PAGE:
Nature magazine has some tough questions to answer after it let its Wikipedia fetish get the better of its responsibilities to reporting science. The Encyclopedia Britannica has published a devastating response to Nature‘s December comparison of Wikipedia and Britannica, and accuses the journal of misrepresenting its own evidence.
Where the evidence didn’t fit, says Britannica, Nature‘s news team just made it up. Britannica has called on the journal to repudiate the report, which was put together by its news team.
Independent experts were sent 50 unattributed articles from both Wikipedia and Britannica, and the journal claimed that Britannica turned up 123 “errors” to Wikipedia’s 162.
But Nature sent only misleading fragments of some Britannica articles to the reviewers, sent extracts of the children’s version and Britannica’s “book of the year” to others, and in one case, simply stitched together bits from different articles and inserted its own material, passing it off as a single Britannica entry.
Nice “Mash-Up” – but bad science.
Says Britannica –
“Almost everything about the journal’s investigation, from the criteria for identifying inaccuracies to the discrepancy between the article text and its headline, was wrong and misleading.
“Dozens of inaccuracies attributed to the Britannica were not inaccuracies at all, and a number of the articles Nature examined were not even in the Encyclopedia Britannica. The study was so poorly carried out and its findings so error-laden that it was completely without merit.”
In one case, for example. Nature’s peer reviewer was sent only the 350 word introduction to a 6,000 word Britannica article on lipids – which was criticized for containing omissions.
A pattern also emerges which raises questions about the choice of the domain experts picked by Nature‘s journalists.
Several got their facts wrong, and in many other cases, simply offered differences of opinion.
“Dozens of the so-called inaccuracies they attributed to us were nothing of the kind; they were the result of reviewers expressing opinions that differed from ours about what should be included in an encyclopedia article. In these cases Britannica’s coverage was actually sound.”
Nature only published a summary of the errors its experts found some time after the initial story, and has yet to disclose all the reviewer’s notes.
So how could a respected science publication make such a grave series of errors?
Now is the time for all good men to come to the aid of the Wiki
When Nature published the news story in December, it followed weeks of bad publicity for Wikipedia, and was a gift for the project’s beleaguered supporters.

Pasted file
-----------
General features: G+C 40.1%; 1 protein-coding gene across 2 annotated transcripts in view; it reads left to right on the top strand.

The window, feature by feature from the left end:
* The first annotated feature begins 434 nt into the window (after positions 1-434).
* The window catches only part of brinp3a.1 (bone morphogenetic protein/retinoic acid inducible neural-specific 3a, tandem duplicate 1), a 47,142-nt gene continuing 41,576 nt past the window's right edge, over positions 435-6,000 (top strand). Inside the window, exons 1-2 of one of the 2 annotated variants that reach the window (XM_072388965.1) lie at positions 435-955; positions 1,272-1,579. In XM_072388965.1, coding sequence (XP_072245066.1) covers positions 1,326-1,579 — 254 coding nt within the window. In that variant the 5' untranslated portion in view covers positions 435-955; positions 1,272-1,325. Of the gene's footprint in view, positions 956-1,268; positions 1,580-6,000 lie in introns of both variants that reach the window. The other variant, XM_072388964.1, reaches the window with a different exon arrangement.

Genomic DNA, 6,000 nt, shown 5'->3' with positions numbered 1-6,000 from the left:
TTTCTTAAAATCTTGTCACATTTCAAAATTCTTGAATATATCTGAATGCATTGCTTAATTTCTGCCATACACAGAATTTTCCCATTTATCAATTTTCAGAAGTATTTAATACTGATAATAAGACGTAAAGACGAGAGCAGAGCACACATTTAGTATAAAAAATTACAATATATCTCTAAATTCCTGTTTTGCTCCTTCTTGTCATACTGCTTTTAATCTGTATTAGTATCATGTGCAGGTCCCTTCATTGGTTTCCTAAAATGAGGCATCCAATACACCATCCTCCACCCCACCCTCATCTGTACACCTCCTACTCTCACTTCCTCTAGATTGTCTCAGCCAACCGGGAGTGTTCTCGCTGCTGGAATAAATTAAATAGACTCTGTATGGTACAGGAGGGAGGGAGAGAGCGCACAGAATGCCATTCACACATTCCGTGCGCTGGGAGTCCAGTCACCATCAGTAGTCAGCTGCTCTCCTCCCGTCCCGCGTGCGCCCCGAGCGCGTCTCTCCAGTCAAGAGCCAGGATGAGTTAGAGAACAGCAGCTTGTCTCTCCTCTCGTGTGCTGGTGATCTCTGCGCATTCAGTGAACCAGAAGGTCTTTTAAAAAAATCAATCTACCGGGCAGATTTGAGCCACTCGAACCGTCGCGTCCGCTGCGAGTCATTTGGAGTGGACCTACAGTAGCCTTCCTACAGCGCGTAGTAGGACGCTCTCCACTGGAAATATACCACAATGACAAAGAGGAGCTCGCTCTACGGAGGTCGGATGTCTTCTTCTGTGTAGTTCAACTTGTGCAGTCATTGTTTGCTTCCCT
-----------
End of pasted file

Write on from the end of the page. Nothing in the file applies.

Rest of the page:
In October, a co-founder had agreed that several entries were “horrific crap”. A former newspaper editor and Kennedy aide John Siegenthaler Snr. then wrote an article explaining how libellous modifications had lain unchecked for months. By early December, Wikipedia’s Jimmy Wales was becoming a regular feature on CNN cable news, explaining away the site’s deficiencies.
“Nature‘s investigation suggests that Britannica’s advantage may not be great,” concluded the journal’s news editor Jim Giles.
Nature accompanied this favorable news report with a cheerful, spin-heavy editorial that owed more to an evangelical recruitment drive than it did a rational analysis of empirical evidence. It urged readers to “push forward the grand experiment that is Wikipedia.”
(Former Britannica editor Robert McHenry dubbed Wikipedia the “Faith based encyclopedia”, and the project certainly reflects the religious zeal of some of its keenest supporters. Regular Register readers will be familiar with the rhetoric. See Wikipedia ‘to make universities obsolete‘).
Hundreds of publications pounced on the Nature story, and echoed the spin that Wikipedia was as good as Britannica – downplaying or omitting to mention the quality gap. The press loves an upbeat story, and what can be more uplifting than the utopian idea that we’re all experts – at whatever subject we choose?
The journal didn’t, however, disclose the evidence for these conclusions until some days later, when journalists had retired for their annual Christmas holiday break. And this evidence raised troubling questions, as Nicholas Carr noted last month. Many publications had assumed Nature‘s Wikipedia story was objectively reporting the work of scientists – Nature’s staple – rather than a news report assembled by journalists pretending to be scientists.
And now we know it was anything but scientific.
Carr noted that Nature‘s reviewers considered trivial errors and serious mistakes as roughly equal. So why did Nature risk its reputation in such a way?
Perhaps the clue lies not in the news report, but in the evangelism of the accompanying editorial. Nature‘s news and features editor Jim Giles, who was responsible for the Wikipedia story, has a fondness for “collective intelligence”, one critical website suggests.
“As long as enough scientists with relevant knowledge played the market, the price should reflect the latest developments in climate research,” Giles concluded of one market experiment in 2002.
The idea became notorious two years ago when DARPA, under retired Admiral Poindexter, invested in an online “terror casino” to predict world events such as assassinations. The public didn’t quite share the sunny view of this utopian experiment, and Poindexter was invited to resign.
What do these seemingly disparate projects have in common? The idea that you can vote for the truth.
We thought it pretty odd, back in December, to discover a popular science journal recommending readers support less accurate information. It’s even stranger to find this institution apparently violating fundamental principles of empiricism.
But these are strange times – and high summer for supporters of junk science.
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